|How to implement a thread librar in C++ email@example.com (DeltaOne) (2005-05-31)|
|Re: How to implement a thread library in C++ firstname.lastname@example.org (Laurence Finston) (2005-06-02)|
|Re: How to implement a thread library in C++ email@example.com (Aaron Gray) (2005-06-02)|
|From:||Laurence Finston <firstname.lastname@example.org>|
|Date:||2 Jun 2005 01:02:04 -0400|
On Wed, 31 May 2005, DeltaOne wrote:
> I want to build a thread library in C++. Can any one give me some
> reference for this or tell how to design it?
What exactly is your purpose in writing this library? Is it intended
to be POSIX-compliant? How low-level is it intended to be? Is it
intended to be used with a single operating system or with multiple
operating systems? Are these operating systems programmed in C++? Is
this a research project or do you just want to combine the use of
threads with the styles of programming suppported by C++?
If your thread library is intended to be POSIX-compliant, you will
need a copy of the standard. If it's not POSIX-compliant, you may
have difficulty finding users. My favorite book on threads (not that
I'm an expert on thread literature) is David Butenhof's _Programming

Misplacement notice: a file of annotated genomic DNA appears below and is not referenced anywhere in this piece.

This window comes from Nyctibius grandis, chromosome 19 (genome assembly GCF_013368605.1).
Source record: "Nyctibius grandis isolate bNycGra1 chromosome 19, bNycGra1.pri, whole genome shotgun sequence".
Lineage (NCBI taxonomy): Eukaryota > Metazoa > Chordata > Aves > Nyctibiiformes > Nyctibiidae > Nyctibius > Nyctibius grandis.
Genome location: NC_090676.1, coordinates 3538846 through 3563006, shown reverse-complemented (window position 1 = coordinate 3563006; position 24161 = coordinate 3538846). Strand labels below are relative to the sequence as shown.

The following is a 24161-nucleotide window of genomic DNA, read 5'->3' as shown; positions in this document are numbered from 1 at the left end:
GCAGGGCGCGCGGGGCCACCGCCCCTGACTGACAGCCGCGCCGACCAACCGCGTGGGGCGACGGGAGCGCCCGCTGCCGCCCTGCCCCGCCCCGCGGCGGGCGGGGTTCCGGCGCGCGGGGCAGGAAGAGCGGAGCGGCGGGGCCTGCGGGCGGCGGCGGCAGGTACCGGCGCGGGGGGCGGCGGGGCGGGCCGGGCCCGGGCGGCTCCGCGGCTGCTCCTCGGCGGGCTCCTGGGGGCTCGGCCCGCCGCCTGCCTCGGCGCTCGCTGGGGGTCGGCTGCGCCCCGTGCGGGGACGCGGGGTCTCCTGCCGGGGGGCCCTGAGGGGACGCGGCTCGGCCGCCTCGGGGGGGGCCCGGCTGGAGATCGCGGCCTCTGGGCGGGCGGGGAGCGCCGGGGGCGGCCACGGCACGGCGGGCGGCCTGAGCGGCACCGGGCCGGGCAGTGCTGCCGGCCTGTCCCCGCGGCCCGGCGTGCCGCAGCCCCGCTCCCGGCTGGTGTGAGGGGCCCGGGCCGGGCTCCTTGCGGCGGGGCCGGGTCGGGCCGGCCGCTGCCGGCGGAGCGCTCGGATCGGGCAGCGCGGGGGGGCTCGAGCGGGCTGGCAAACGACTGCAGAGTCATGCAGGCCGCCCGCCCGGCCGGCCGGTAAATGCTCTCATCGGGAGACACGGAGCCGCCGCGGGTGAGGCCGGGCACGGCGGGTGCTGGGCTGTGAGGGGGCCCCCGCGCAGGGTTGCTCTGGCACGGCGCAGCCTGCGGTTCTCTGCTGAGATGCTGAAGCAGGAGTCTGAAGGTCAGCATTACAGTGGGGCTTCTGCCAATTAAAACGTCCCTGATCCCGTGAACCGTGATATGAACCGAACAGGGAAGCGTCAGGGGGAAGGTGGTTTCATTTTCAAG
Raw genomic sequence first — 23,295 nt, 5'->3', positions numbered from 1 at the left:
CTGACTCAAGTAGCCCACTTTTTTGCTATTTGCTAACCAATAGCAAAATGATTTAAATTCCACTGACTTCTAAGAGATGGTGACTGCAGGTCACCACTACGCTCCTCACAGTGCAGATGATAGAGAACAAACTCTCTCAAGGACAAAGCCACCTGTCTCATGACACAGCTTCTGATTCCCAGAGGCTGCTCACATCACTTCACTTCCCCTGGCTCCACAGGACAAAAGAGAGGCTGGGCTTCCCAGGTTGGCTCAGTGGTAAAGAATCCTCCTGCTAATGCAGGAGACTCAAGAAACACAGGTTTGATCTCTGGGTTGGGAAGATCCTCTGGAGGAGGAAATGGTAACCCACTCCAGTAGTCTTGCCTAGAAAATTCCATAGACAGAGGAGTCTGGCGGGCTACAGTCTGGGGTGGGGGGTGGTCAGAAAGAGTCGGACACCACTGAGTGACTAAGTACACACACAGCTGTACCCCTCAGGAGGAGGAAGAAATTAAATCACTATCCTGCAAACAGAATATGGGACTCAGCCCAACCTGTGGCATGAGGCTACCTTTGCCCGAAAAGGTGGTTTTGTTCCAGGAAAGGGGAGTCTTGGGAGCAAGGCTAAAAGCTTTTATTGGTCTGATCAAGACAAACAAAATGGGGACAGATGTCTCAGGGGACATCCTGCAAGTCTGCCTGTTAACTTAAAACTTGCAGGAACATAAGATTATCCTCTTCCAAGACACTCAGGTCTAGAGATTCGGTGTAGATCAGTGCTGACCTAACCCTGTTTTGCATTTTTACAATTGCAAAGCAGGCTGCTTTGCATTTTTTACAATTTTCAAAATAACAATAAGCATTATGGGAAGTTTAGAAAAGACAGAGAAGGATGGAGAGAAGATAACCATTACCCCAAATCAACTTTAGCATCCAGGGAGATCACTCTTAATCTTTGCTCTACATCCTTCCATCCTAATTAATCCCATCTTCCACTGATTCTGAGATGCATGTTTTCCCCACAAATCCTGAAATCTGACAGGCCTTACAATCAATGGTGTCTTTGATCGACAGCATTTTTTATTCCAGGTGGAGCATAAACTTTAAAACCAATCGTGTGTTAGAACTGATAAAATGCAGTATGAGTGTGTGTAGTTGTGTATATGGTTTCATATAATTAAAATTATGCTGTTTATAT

with POSIX Threads_. I think this would be a good place to start.
The LinuxThreads library is part of the GNU C++ Standard Library
(libstdc++): 'http://gcc.gnu.org/libstdc++/index.html'. Unless you
really want to write a threads library from scratch, I think it's
reasonable to just wrap the data types and functions supplied by the
LinuxThreads library (or some other threads library) in C++ data types
and functions. This is what I do in GNU 3DLDF. For example, I've
defined 'struct Cond_Var_Type' to wrap the type 'pthread_cond_t',
'struct Mutex_Type' to wrap 'pthread_mutex_t', and 'struct
Thread_Info_Type' to wrap 'pthread_key_t'. These 'structs' have
member functions that call the pthreads functions that take pointers
to objects of the pthreads types as arguments. It would be perfectly
reasonable to just use the pthreads data types and functions as-is; I
just find my way more convenient. I _do not_ believe in the innate
superiority of C++ over C.
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